Forum for Science, Industry and Business

Sponsored by:     3M 
Search our Site:

 

Termites a major threat to Victoria

18.01.2005



Subterranean termites pose a major threat to dwellings and other vital infrastructure throughout Victoria according to a report released today by CSIRO Forestry and Forest Products (CFFP) scientist, Jim Creffield.

Mr Creffield says that in order to effectively manage the pest, all municipalities state-wide must immediately be ’termite declared’.

The report draws upon the expertise of the CSIRO Termite Group - comprised of ensis (a recently formed joint venture of CFFP and Forest Research, New Zealand) and CSIRO Entomology.



The annual cost of repair of damage to timber-in-service caused by termites in Victoria has been estimated to be in excess of $200 million.

Of the state’s 78 municipalities, 30 are not currently designated as being at risk of termite infestation of homes and other private and public structures. "However, no municipality in metropolitan Melbourne, for example, is devoid of infestation by termites," Mr Creffield says. He says redesignation of undeclared (unprotected) municipalities to ’declared’ status should be enacted through state legislation or individual council motion.

It is estimated that 650,000 Australian homes have been infested by termites over the last five years. The cost of treatment and repair of the resultant damage has been estimated at $3.9 billion. In undeclared areas, builders are not required to install termite management systems (TMS) during construction. "It is far more economical to have a TMS or barriers installed, than to incur damage and consequent restoration costs," Mr Creffield says. "Normal building insurance does not cover damage caused by termites - it is the responsibility of the owners."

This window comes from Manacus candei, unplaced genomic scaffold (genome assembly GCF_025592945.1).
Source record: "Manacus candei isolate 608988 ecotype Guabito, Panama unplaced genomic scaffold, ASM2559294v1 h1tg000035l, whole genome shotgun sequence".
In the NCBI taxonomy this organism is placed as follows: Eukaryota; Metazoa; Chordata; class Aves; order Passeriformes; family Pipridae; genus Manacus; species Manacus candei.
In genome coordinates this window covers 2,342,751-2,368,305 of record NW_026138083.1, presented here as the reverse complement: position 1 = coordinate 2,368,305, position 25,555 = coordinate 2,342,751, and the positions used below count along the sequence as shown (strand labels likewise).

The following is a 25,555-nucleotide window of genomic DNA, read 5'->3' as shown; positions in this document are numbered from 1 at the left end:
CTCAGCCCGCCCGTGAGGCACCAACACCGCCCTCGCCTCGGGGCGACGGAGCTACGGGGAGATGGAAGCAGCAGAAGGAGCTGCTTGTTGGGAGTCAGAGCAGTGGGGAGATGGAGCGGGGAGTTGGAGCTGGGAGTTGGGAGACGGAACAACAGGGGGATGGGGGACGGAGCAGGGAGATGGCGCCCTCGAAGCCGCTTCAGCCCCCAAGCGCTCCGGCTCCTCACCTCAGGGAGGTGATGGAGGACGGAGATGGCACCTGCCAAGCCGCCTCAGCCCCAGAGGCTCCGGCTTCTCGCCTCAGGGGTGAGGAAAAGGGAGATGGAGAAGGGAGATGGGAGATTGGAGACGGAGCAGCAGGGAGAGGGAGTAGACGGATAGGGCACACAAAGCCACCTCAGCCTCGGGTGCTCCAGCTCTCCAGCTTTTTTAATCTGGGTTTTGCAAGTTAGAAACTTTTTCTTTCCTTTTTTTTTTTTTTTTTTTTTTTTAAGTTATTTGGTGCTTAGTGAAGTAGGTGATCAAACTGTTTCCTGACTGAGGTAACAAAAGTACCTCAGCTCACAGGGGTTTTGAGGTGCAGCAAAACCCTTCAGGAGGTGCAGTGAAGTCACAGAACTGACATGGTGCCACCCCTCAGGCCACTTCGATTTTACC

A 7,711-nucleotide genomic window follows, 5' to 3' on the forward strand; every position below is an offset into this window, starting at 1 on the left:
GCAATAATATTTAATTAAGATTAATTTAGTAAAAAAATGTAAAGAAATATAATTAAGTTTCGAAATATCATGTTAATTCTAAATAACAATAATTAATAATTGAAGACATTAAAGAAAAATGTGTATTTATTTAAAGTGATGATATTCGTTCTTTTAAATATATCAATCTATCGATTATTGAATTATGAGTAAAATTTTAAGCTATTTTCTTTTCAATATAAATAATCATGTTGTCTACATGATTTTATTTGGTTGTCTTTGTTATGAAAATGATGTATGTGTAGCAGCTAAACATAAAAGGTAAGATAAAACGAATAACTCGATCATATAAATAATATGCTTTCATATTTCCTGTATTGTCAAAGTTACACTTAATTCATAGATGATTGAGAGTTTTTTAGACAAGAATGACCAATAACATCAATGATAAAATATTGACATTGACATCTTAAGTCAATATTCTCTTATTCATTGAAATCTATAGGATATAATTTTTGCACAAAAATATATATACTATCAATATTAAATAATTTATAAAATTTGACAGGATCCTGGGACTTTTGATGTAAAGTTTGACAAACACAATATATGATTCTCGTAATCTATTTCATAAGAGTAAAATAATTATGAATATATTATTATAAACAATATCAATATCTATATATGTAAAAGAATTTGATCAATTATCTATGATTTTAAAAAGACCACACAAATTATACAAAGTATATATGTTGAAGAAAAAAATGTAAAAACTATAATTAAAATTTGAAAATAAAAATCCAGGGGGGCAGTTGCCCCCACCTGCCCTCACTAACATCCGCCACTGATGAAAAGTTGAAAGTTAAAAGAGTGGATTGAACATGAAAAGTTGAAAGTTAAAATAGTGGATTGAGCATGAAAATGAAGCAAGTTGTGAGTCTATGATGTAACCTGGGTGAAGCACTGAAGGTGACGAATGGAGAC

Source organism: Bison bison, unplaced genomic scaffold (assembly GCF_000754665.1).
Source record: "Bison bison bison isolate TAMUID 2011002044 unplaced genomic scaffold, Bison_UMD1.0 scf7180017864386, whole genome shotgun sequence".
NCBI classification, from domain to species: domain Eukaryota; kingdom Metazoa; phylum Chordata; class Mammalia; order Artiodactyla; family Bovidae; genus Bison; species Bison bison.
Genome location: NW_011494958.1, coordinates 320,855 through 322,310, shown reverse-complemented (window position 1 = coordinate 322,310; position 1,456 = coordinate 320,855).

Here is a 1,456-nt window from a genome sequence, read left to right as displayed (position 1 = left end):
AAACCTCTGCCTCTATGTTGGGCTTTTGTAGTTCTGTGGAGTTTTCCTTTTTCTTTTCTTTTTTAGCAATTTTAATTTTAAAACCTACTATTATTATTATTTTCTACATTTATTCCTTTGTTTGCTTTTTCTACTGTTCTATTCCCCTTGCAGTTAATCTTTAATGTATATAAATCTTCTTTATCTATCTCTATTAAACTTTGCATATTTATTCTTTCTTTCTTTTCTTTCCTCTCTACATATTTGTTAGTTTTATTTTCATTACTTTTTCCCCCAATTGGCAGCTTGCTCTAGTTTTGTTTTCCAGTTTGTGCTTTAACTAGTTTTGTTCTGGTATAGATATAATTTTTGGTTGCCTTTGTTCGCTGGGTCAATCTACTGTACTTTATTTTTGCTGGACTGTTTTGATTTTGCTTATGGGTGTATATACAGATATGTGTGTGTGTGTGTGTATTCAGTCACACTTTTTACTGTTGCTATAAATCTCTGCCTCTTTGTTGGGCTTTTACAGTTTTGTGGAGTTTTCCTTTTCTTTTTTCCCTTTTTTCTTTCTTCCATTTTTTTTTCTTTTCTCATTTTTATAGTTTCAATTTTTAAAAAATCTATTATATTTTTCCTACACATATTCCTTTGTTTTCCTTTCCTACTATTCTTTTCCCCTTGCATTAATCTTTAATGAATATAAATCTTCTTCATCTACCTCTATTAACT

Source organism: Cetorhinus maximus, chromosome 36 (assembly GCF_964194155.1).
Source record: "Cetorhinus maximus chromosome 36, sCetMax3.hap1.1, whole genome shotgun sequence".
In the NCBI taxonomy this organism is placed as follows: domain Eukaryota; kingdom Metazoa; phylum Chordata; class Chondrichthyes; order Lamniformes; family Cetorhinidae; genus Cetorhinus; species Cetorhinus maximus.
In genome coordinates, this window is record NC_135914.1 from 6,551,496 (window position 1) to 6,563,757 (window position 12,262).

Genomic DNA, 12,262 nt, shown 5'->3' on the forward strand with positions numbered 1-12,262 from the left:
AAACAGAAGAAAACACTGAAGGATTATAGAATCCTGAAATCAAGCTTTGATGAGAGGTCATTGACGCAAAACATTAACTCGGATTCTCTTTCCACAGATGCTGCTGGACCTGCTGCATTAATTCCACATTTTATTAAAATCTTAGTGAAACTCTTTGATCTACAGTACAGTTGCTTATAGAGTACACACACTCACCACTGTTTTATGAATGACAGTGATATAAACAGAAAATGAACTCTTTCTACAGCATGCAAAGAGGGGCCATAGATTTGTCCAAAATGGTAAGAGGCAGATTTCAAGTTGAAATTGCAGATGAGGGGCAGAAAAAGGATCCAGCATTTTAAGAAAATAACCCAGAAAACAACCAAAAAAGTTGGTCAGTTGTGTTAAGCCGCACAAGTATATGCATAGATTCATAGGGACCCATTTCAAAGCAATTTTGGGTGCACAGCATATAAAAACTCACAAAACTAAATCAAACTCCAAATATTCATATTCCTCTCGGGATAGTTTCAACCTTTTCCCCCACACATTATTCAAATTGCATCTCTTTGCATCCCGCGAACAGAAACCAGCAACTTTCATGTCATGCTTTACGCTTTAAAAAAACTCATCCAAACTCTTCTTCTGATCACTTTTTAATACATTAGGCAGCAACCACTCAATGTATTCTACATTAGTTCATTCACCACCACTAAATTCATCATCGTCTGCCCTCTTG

Mr Creffield has over 30 years experience in the biology and control of termites and believes that regardless of the type of construction, without an adequate TMS termite infestation will almost certainly occur at some stage during the life of the structure.

A mature nest of termites can consist of over a million insects headed by a queen capable of laying up to 2000 eggs per day. Termites can feed on timber and timber products at up to 100m from their nests and can travel greater distances when provided with access to gaps, cracks, crevices or construction materials including pipes and cables. Termites will even attack electrical wiring cables, conduits and power points.

An infestation is often not detected until it is so severe that structural damage has occurred and substantial repairs and material replacement are required.

The full report can be viewed and downloaded from the CSIRO Forestry and Forest Products website at www.ffp.csiro.au or through Termite Action Victoria at www.termiteactionvictoria.com.au

Bill Stephens | CSIRO Media
Further information:
http://www.ffp.csiro.au
http://www.termiteactionvictoria.com.au

More articles from Life Sciences:

nachricht Ion treatments for cardiac arrhythmia — Non-invasive alternative to catheter-based surgery
20.01.2017 | GSI Helmholtzzentrum für Schwerionenforschung GmbH

nachricht Seeking structure with metagenome sequences
20.01.2017 | DOE/Joint Genome Institute

All articles from Life Sciences >>>

The most recent press releases about innovation >>>